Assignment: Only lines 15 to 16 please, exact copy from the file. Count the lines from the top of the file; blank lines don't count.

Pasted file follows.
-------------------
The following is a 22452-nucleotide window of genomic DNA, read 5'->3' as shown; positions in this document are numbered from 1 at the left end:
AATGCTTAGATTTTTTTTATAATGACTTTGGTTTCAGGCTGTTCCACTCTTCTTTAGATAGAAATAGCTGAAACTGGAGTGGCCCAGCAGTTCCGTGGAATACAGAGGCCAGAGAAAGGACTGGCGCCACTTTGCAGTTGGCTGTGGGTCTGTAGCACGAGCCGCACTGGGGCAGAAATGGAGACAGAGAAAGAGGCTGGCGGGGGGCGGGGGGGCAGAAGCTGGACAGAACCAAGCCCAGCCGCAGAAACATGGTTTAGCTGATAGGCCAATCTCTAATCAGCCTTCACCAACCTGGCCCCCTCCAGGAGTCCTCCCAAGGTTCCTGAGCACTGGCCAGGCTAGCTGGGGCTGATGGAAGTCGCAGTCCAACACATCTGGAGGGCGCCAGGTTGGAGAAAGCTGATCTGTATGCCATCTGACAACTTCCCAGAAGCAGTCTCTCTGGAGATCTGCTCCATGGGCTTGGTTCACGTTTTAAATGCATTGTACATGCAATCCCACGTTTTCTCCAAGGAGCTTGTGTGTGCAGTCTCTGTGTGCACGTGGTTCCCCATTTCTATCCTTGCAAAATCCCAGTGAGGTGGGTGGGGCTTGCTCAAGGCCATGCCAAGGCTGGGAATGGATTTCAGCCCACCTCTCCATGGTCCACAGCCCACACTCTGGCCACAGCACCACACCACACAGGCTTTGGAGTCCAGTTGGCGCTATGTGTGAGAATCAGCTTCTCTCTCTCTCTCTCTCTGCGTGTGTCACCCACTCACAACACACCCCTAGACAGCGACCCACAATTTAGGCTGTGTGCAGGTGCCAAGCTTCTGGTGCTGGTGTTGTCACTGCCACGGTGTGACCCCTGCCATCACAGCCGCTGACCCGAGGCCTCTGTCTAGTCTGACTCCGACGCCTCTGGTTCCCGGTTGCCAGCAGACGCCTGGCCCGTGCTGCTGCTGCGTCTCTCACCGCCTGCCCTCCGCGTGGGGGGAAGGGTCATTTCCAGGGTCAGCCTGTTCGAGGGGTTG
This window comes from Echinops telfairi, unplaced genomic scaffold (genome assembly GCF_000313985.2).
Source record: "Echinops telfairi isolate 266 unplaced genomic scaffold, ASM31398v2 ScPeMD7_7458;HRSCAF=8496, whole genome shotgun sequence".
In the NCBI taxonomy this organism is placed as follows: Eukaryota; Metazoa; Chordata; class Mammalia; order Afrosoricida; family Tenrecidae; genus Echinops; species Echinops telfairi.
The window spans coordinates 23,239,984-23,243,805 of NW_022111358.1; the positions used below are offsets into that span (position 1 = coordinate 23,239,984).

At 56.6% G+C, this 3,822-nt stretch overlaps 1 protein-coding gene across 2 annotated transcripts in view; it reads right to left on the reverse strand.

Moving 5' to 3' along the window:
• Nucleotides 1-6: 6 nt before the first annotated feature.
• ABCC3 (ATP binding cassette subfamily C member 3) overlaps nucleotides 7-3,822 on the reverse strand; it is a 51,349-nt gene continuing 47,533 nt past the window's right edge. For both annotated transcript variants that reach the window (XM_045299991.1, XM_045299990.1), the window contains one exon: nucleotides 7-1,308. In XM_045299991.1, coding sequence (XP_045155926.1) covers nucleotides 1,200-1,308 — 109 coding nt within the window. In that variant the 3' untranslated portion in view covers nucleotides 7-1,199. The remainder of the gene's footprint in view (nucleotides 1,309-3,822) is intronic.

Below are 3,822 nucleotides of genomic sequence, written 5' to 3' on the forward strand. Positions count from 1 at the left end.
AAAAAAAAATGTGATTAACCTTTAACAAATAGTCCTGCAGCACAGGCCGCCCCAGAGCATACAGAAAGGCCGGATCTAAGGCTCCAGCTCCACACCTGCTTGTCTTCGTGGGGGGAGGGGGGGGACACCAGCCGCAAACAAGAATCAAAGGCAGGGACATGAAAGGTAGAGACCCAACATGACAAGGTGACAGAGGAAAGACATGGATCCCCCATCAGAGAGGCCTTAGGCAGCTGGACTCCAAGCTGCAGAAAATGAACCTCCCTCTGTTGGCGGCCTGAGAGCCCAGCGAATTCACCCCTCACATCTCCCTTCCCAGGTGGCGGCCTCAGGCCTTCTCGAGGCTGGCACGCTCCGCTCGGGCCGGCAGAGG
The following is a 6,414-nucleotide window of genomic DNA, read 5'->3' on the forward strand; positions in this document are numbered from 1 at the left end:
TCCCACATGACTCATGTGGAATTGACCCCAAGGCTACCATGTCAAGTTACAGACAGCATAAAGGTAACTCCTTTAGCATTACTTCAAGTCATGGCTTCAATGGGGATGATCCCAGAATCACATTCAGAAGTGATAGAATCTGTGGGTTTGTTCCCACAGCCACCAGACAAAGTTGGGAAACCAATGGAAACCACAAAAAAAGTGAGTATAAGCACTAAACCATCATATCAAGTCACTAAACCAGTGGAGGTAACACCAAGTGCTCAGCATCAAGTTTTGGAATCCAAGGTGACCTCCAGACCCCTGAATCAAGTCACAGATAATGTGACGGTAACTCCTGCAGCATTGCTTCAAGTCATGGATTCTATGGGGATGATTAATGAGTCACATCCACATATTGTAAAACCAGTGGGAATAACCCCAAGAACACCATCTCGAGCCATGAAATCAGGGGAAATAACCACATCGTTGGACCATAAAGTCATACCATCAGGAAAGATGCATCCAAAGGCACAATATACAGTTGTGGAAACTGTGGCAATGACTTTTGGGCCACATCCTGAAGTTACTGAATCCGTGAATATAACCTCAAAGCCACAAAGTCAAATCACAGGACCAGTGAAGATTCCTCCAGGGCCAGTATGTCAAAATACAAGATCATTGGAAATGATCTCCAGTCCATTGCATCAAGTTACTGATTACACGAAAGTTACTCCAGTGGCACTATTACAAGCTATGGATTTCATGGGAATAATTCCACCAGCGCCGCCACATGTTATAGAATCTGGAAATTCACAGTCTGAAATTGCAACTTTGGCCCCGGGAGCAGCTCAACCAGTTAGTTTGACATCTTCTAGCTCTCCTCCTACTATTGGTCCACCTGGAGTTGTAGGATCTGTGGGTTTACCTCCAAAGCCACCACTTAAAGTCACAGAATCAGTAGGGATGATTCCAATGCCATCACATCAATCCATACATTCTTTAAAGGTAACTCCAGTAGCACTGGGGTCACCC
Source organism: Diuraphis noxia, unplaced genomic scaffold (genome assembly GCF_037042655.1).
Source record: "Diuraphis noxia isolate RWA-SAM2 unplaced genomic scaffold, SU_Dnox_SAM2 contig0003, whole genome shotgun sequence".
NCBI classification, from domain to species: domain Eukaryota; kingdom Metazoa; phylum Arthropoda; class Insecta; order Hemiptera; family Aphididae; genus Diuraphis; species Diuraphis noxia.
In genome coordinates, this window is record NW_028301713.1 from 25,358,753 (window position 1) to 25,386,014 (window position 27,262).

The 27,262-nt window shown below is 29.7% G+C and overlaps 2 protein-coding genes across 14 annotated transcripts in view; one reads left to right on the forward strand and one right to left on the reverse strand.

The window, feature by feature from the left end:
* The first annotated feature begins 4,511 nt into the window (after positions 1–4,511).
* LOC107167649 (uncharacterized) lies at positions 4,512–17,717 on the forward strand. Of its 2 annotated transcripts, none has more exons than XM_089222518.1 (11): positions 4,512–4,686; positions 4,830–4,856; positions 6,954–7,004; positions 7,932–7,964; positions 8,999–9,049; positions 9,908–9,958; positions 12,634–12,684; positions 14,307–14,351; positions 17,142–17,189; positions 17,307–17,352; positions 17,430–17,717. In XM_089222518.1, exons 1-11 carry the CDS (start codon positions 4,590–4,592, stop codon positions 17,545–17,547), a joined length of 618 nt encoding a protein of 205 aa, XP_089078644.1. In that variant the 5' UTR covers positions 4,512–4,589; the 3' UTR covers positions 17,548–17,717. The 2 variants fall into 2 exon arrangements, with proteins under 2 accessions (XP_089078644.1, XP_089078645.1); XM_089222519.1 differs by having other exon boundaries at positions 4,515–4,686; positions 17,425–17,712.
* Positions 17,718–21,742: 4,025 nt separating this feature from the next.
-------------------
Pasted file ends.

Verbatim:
Source organism: Diuraphis noxia, unplaced genomic scaffold (genome assembly GCF_037042655.1).
Source record: "Diuraphis noxia isolate RWA-SAM2 unplaced genomic scaffold, SU_Dnox_SAM2 contig0003, whole genome shotgun sequence".